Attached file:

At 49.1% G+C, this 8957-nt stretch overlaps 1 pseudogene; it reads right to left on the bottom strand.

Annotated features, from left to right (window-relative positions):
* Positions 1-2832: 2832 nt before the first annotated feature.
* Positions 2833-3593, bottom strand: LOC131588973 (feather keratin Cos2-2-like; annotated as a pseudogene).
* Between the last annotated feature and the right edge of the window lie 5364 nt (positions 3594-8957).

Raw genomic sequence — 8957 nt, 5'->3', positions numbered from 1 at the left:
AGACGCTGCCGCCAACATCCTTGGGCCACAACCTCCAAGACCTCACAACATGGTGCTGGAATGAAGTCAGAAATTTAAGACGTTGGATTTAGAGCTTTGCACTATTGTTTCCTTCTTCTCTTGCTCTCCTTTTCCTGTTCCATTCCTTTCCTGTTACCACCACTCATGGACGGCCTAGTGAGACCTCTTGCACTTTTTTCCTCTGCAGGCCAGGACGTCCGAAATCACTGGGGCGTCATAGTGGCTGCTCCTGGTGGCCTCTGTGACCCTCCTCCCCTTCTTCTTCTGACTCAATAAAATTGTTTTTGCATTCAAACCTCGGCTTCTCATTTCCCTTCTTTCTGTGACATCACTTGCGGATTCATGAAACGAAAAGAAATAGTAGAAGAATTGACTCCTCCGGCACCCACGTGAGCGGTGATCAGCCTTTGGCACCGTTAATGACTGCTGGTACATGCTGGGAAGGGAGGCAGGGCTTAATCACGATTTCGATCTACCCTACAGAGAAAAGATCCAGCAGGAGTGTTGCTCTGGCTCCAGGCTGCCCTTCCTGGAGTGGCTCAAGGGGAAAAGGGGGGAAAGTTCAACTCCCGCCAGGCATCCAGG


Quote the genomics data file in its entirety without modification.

At 49.1% G+C, this 8957-nt stretch overlaps 1 pseudogene; it reads right to left on the bottom strand.

Annotated features, from left to right (window-relative positions):
* Positions 1-2832: 2832 nt before the first annotated feature.
* Positions 2833-3593, bottom strand: LOC131588973 (feather keratin Cos2-2-like; annotated as a pseudogene).
* Between the last annotated feature and the right edge of the window lie 5364 nt (positions 3594-8957).

Raw genomic sequence — 8957 nt, 5'->3', positions numbered from 1 at the left:
AGACGCTGCCGCCAACATCCTTGGGCCACAACCTCCAAGACCTCACAACATGGTGCTGGAATGAAGTCAGAAATTTAAGACGTTGGATTTAGAGCTTTGCACTATTGTTTCCTTCTTCTCTTGCTCTCCTTTTCCTGTTCCATTCCTTTCCTGTTACCACCACTCATGGACGGCCTAGTGAGACCTCTTGCACTTTTTTCCTCTGCAGGCCAGGACGTCCGAAATCACTGGGGCGTCATAGTGGCTGCTCCTGGTGGCCTCTGTGACCCTCCTCCCCTTCTTCTTCTGACTCAATAAAATTGTTTTTGCATTCAAACCTCGGCTTCTCATTTCCCTTCTTTCTGTGACATCACTTGCGGATTCATGAAACGAAAAGAAATAGTAGAAGAATTGACTCCTCCGGCACCCACGTGAGCGGTGATCAGCCTTTGGCACCGTTAATGACTGCTGGTACATGCTGGGAAGGGAGGCAGGGCTTAATCACGATTTCGATCTACCCTACAGAGAAAAGATCCAGCAGGAGTGTTGCTCTGGCTCCAGGCTGCCCTTCCTGGAGTGGCTCAAGGGGAAAAGGGGGGAAAGTTCAACTCCCGCCAGGCATCCAGG